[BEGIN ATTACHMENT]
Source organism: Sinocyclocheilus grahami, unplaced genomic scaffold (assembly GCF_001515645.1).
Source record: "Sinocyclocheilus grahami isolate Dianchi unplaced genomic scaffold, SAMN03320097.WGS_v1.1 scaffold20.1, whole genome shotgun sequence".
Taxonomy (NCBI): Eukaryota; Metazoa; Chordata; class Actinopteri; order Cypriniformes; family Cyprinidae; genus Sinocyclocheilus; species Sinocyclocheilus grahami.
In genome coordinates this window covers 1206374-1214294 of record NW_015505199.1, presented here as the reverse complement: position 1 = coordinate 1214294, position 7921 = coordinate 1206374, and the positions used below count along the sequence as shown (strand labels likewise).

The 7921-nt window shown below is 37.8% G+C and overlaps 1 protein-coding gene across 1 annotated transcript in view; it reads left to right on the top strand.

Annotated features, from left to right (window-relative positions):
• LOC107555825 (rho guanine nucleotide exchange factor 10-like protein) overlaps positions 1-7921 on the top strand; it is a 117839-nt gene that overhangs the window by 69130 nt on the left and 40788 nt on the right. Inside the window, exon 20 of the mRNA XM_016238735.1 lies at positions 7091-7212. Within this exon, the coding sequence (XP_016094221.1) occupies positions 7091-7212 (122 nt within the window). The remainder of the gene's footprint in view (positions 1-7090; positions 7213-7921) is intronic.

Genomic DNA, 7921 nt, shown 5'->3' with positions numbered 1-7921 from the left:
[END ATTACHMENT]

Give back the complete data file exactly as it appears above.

Source organism: Sinocyclocheilus grahami, unplaced genomic scaffold (assembly GCF_001515645.1).
Source record: "Sinocyclocheilus grahami isolate Dianchi unplaced genomic scaffold, SAMN03320097.WGS_v1.1 scaffold20.1, whole genome shotgun sequence".
Taxonomy (NCBI): Eukaryota; Metazoa; Chordata; class Actinopteri; order Cypriniformes; family Cyprinidae; genus Sinocyclocheilus; species Sinocyclocheilus grahami.
In genome coordinates this window covers 1206374-1214294 of record NW_015505199.1, presented here as the reverse complement: position 1 = coordinate 1214294, position 7921 = coordinate 1206374, and the positions used below count along the sequence as shown (strand labels likewise).

The 7921-nt window shown below is 37.8% G+C and overlaps 1 protein-coding gene across 1 annotated transcript in view; it reads left to right on the top strand.

Annotated features, from left to right (window-relative positions):
• LOC107555825 (rho guanine nucleotide exchange factor 10-like protein) overlaps positions 1-7921 on the top strand; it is a 117839-nt gene that overhangs the window by 69130 nt on the left and 40788 nt on the right. Inside the window, exon 20 of the mRNA XM_016238735.1 lies at positions 7091-7212. Within this exon, the coding sequence (XP_016094221.1) occupies positions 7091-7212 (122 nt within the window). The remainder of the gene's footprint in view (positions 1-7090; positions 7213-7921) is intronic.

Genomic DNA, 7921 nt, shown 5'->3' with positions numbered 1-7921 from the left: